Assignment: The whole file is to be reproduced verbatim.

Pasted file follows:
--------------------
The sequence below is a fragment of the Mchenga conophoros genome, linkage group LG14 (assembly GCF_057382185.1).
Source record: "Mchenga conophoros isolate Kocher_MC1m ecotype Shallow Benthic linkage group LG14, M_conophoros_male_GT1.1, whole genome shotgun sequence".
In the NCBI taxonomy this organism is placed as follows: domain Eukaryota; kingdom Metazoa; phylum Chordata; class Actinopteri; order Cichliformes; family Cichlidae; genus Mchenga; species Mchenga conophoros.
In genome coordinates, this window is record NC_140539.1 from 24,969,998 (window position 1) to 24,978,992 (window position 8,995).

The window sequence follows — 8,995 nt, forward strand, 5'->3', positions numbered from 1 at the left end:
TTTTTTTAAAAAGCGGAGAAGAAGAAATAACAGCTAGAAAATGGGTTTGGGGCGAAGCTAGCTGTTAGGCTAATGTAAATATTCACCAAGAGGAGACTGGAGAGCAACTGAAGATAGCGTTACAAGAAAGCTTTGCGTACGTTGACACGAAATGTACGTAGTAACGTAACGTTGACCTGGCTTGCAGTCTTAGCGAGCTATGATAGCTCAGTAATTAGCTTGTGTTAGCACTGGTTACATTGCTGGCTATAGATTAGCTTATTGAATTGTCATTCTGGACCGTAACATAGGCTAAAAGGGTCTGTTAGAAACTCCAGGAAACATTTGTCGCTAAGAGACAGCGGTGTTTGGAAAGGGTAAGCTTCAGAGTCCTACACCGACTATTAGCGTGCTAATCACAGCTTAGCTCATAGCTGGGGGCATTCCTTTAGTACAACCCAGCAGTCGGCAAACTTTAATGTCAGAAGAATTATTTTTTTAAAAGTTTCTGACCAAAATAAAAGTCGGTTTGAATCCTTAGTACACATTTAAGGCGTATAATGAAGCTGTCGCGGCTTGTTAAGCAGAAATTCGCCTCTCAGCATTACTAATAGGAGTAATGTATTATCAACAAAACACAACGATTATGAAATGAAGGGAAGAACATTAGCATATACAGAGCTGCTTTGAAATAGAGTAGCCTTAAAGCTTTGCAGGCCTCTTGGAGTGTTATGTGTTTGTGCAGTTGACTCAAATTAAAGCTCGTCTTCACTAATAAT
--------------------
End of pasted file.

The sequence below is a fragment of the Mchenga conophoros genome, linkage group LG14 (assembly GCF_057382185.1).
Source record: "Mchenga conophoros isolate Kocher_MC1m ecotype Shallow Benthic linkage group LG14, M_conophoros_male_GT1.1, whole genome shotgun sequence".
In the NCBI taxonomy this organism is placed as follows: domain Eukaryota; kingdom Metazoa; phylum Chordata; class Actinopteri; order Cichliformes; family Cichlidae; genus Mchenga; species Mchenga conophoros.
In genome coordinates, this window is record NC_140539.1 from 24,969,998 (window position 1) to 24,978,992 (window position 8,995).

The window sequence follows — 8,995 nt, forward strand, 5'->3', positions numbered from 1 at the left end:
TTTTTTTAAAAAGCGGAGAAGAAGAAATAACAGCTAGAAAATGGGTTTGGGGCGAAGCTAGCTGTTAGGCTAATGTAAATATTCACCAAGAGGAGACTGGAGAGCAACTGAAGATAGCGTTACAAGAAAGCTTTGCGTACGTTGACACGAAATGTACGTAGTAACGTAACGTTGACCTGGCTTGCAGTCTTAGCGAGCTATGATAGCTCAGTAATTAGCTTGTGTTAGCACTGGTTACATTGCTGGCTATAGATTAGCTTATTGAATTGTCATTCTGGACCGTAACATAGGCTAAAAGGGTCTGTTAGAAACTCCAGGAAACATTTGTCGCTAAGAGACAGCGGTGTTTGGAAAGGGTAAGCTTCAGAGTCCTACACCGACTATTAGCGTGCTAATCACAGCTTAGCTCATAGCTGGGGGCATTCCTTTAGTACAACCCAGCAGTCGGCAAACTTTAATGTCAGAAGAATTATTTTTTTAAAAGTTTCTGACCAAAATAAAAGTCGGTTTGAATCCTTAGTACACATTTAAGGCGTATAATGAAGCTGTCGCGGCTTGTTAAGCAGAAATTCGCCTCTCAGCATTACTAATAGGAGTAATGTATTATCAACAAAACACAACGATTATGAAATGAAGGGAAGAACATTAGCATATACAGAGCTGCTTTGAAATAGAGTAGCCTTAAAGCTTTGCAGGCCTCTTGGAGTGTTATGTGTTTGTGCAGTTGACTCAAATTAAAGCTCGTCTTCACTAATAAT